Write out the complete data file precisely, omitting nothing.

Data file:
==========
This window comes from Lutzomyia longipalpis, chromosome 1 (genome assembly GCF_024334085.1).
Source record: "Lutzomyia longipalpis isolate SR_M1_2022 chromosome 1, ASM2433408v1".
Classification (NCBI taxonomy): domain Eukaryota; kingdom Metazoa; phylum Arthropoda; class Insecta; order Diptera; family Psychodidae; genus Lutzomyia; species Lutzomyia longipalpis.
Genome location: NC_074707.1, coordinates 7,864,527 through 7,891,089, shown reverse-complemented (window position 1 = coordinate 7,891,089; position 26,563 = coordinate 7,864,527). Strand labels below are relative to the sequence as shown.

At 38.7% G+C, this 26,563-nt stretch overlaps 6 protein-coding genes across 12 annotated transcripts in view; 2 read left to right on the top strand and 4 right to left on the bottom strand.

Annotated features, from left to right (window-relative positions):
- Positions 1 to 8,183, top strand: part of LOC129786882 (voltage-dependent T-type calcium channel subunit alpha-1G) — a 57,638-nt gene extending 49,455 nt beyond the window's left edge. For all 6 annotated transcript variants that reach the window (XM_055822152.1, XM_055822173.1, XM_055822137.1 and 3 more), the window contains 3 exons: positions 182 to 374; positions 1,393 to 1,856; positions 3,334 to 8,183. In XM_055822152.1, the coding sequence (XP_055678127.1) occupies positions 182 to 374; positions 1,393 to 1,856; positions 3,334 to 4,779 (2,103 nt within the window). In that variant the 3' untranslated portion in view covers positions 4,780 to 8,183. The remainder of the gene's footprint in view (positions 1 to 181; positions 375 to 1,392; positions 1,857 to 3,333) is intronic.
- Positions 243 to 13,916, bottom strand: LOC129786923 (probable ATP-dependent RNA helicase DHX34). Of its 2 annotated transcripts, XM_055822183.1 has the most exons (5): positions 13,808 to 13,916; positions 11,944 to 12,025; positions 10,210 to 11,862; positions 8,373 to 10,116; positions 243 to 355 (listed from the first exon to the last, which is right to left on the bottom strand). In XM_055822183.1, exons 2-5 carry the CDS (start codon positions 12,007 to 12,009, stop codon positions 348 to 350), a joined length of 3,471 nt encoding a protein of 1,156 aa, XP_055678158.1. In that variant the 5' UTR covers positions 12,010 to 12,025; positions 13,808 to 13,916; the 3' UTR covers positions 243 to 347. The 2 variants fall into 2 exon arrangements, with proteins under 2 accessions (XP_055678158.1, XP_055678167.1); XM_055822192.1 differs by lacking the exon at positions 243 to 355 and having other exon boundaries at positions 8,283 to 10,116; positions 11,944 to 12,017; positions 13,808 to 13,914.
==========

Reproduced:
This window comes from Lutzomyia longipalpis, chromosome 1 (genome assembly GCF_024334085.1).
Source record: "Lutzomyia longipalpis isolate SR_M1_2022 chromosome 1, ASM2433408v1".
Classification (NCBI taxonomy): domain Eukaryota; kingdom Metazoa; phylum Arthropoda; class Insecta; order Diptera; family Psychodidae; genus Lutzomyia; species Lutzomyia longipalpis.
Genome location: NC_074707.1, coordinates 7,864,527 through 7,891,089, shown reverse-complemented (window position 1 = coordinate 7,891,089; position 26,563 = coordinate 7,864,527). Strand labels below are relative to the sequence as shown.

At 38.7% G+C, this 26,563-nt stretch overlaps 6 protein-coding genes across 12 annotated transcripts in view; 2 read left to right on the top strand and 4 right to left on the bottom strand.

Annotated features, from left to right (window-relative positions):
- Positions 1 to 8,183, top strand: part of LOC129786882 (voltage-dependent T-type calcium channel subunit alpha-1G) — a 57,638-nt gene extending 49,455 nt beyond the window's left edge. For all 6 annotated transcript variants that reach the window (XM_055822152.1, XM_055822173.1, XM_055822137.1 and 3 more), the window contains 3 exons: positions 182 to 374; positions 1,393 to 1,856; positions 3,334 to 8,183. In XM_055822152.1, the coding sequence (XP_055678127.1) occupies positions 182 to 374; positions 1,393 to 1,856; positions 3,334 to 4,779 (2,103 nt within the window). In that variant the 3' untranslated portion in view covers positions 4,780 to 8,183. The remainder of the gene's footprint in view (positions 1 to 181; positions 375 to 1,392; positions 1,857 to 3,333) is intronic.
- Positions 243 to 13,916, bottom strand: LOC129786923 (probable ATP-dependent RNA helicase DHX34). Of its 2 annotated transcripts, XM_055822183.1 has the most exons (5): positions 13,808 to 13,916; positions 11,944 to 12,025; positions 10,210 to 11,862; positions 8,373 to 10,116; positions 243 to 355 (listed from the first exon to the last, which is right to left on the bottom strand). In XM_055822183.1, exons 2-5 carry the CDS (start codon positions 12,007 to 12,009, stop codon positions 348 to 350), a joined length of 3,471 nt encoding a protein of 1,156 aa, XP_055678158.1. In that variant the 5' UTR covers positions 12,010 to 12,025; positions 13,808 to 13,916; the 3' UTR covers positions 243 to 347. The 2 variants fall into 2 exon arrangements, with proteins under 2 accessions (XP_055678158.1, XP_055678167.1); XM_055822192.1 differs by lacking the exon at positions 243 to 355 and having other exon boundaries at positions 8,283 to 10,116; positions 11,944 to 12,017; positions 13,808 to 13,914.